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Cardiovascular diseases (CVDs), including coronary heart disease (CHD) and stroke, represent two of the most important causes of morbidity and mortality in developed countries. Several risk factors increase the risk for coronary disease and stroke. These risk factors can be divided into those that are modifiable (eg, lipid disorders, hypertension, cigarette smoking) and those that are not (eg, age, sex, family history of early coronary disease). Impressive declines in age-specific mortality rates from heart disease and stroke have been achieved in all age groups in North America during the past two decades, in large part through improvement of modifiable risk factors: reductions in cigarette smoking, improvements in lipid levels, and more aggressive detection and treatment of hypertension. This section considers the role of screening for cardiovascular risk and the use of effective therapies to reduce such risk. Key recommendations for cardiovascular prevention are shown in Table 1–3. Guidelines encourage regular assessment of global cardiovascular risk in adults 40–79 years of age without known CVD, using standard cardiovascular risk factors. The role of nontraditional risk factors for improving risk estimation remains unclear.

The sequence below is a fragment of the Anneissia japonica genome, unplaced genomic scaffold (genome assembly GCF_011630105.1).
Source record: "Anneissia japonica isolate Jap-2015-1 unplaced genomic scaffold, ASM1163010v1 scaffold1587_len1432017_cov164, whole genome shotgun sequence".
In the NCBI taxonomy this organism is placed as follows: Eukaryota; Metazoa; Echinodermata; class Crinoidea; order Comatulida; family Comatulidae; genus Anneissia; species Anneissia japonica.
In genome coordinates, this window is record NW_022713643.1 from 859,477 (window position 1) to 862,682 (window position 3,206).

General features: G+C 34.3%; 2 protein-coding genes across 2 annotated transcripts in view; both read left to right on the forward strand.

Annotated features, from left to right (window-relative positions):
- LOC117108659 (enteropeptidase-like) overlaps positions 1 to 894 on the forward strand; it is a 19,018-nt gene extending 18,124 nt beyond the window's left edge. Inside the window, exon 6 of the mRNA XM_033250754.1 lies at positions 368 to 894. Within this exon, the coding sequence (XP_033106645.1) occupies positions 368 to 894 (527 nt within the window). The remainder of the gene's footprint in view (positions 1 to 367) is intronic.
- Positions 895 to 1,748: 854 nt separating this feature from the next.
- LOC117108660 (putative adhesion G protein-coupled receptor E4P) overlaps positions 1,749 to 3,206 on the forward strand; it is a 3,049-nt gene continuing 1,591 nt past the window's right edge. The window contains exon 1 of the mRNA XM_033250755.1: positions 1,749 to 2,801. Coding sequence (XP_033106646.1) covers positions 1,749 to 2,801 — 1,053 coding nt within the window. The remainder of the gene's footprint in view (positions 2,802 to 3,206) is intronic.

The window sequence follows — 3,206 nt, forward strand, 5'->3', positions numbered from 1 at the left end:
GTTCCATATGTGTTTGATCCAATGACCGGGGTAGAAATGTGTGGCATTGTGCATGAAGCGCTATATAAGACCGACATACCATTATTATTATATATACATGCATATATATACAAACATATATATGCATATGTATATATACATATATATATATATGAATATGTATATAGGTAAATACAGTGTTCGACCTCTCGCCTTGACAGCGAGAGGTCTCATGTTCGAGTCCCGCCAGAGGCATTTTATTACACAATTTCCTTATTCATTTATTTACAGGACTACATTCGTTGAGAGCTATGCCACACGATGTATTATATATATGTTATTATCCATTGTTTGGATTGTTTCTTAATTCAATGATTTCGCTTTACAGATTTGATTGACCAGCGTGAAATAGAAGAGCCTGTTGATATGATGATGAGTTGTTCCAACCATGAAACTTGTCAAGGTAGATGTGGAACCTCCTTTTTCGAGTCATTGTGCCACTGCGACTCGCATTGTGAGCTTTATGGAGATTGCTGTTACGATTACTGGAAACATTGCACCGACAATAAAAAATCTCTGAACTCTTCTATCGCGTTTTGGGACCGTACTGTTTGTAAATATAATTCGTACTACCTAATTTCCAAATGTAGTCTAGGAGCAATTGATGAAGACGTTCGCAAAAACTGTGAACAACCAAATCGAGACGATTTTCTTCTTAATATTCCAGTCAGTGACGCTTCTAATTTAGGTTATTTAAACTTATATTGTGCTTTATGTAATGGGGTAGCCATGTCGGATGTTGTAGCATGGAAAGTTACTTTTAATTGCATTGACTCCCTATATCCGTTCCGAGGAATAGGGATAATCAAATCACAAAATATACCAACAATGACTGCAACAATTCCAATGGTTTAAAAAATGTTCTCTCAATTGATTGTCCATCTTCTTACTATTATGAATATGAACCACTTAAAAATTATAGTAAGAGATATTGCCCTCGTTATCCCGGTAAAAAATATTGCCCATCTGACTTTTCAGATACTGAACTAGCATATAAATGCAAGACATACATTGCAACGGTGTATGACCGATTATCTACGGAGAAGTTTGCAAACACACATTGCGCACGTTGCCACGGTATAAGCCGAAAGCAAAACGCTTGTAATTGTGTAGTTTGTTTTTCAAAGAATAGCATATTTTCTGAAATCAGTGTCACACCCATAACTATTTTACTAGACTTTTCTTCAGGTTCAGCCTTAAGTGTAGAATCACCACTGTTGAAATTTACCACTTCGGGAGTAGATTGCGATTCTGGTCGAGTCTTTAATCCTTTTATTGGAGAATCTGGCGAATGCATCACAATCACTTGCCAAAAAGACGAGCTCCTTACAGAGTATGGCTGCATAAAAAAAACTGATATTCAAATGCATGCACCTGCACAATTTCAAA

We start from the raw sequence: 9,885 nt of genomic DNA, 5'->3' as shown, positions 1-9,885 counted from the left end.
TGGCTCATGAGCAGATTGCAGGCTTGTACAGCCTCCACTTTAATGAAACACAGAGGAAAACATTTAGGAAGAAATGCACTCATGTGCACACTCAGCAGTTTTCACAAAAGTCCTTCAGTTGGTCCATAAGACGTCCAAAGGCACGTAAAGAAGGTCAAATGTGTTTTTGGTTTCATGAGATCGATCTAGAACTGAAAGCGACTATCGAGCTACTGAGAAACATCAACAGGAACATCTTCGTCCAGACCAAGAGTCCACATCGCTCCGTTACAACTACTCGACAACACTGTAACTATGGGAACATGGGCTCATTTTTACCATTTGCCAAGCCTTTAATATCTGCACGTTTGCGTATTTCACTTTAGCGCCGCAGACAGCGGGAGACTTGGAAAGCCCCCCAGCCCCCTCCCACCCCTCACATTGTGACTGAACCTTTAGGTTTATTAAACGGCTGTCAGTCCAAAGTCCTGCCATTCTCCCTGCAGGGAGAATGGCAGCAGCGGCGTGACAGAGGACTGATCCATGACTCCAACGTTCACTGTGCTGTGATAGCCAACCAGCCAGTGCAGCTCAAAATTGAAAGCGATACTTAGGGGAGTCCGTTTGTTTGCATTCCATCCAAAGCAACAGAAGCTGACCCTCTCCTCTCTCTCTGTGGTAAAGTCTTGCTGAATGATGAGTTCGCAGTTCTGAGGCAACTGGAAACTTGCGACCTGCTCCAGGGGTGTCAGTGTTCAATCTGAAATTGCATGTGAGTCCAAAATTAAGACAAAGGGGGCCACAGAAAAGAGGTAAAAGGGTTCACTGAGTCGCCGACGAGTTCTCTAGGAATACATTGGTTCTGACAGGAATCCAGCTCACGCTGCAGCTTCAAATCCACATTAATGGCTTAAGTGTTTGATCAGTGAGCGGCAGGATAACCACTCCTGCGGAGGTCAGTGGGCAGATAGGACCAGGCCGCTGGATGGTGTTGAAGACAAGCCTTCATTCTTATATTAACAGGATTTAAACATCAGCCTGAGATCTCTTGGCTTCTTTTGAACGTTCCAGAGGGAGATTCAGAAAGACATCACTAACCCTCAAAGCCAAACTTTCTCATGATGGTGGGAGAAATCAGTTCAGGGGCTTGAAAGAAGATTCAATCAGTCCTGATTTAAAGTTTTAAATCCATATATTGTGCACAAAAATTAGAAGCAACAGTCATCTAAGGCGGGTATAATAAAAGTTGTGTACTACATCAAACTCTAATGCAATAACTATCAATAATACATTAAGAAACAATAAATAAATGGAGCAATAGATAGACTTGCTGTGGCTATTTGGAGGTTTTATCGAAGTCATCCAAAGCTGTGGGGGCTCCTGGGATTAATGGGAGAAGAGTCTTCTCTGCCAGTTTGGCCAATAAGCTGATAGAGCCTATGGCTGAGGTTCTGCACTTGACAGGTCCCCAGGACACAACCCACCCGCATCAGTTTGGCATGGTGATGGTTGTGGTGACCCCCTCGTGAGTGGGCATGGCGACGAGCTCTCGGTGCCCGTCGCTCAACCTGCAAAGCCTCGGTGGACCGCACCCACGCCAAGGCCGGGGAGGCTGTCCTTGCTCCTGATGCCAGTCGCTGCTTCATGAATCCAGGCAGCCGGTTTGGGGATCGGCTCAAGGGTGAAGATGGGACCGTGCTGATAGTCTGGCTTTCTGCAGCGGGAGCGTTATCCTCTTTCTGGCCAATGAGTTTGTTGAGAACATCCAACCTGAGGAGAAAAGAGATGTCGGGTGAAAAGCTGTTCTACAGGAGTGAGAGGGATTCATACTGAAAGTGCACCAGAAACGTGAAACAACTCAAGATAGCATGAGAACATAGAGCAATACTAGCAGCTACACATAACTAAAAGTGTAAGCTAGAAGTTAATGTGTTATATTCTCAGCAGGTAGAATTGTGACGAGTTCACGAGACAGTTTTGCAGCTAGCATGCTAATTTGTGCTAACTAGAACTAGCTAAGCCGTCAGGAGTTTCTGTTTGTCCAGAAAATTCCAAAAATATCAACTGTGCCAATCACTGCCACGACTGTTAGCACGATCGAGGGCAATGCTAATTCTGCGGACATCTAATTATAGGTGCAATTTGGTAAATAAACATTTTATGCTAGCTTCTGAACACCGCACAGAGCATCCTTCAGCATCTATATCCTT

Table 1–3.Expert recommendations for cardiovascular risk prevention methods: US Preventive Services Task Force (USPSTF).1

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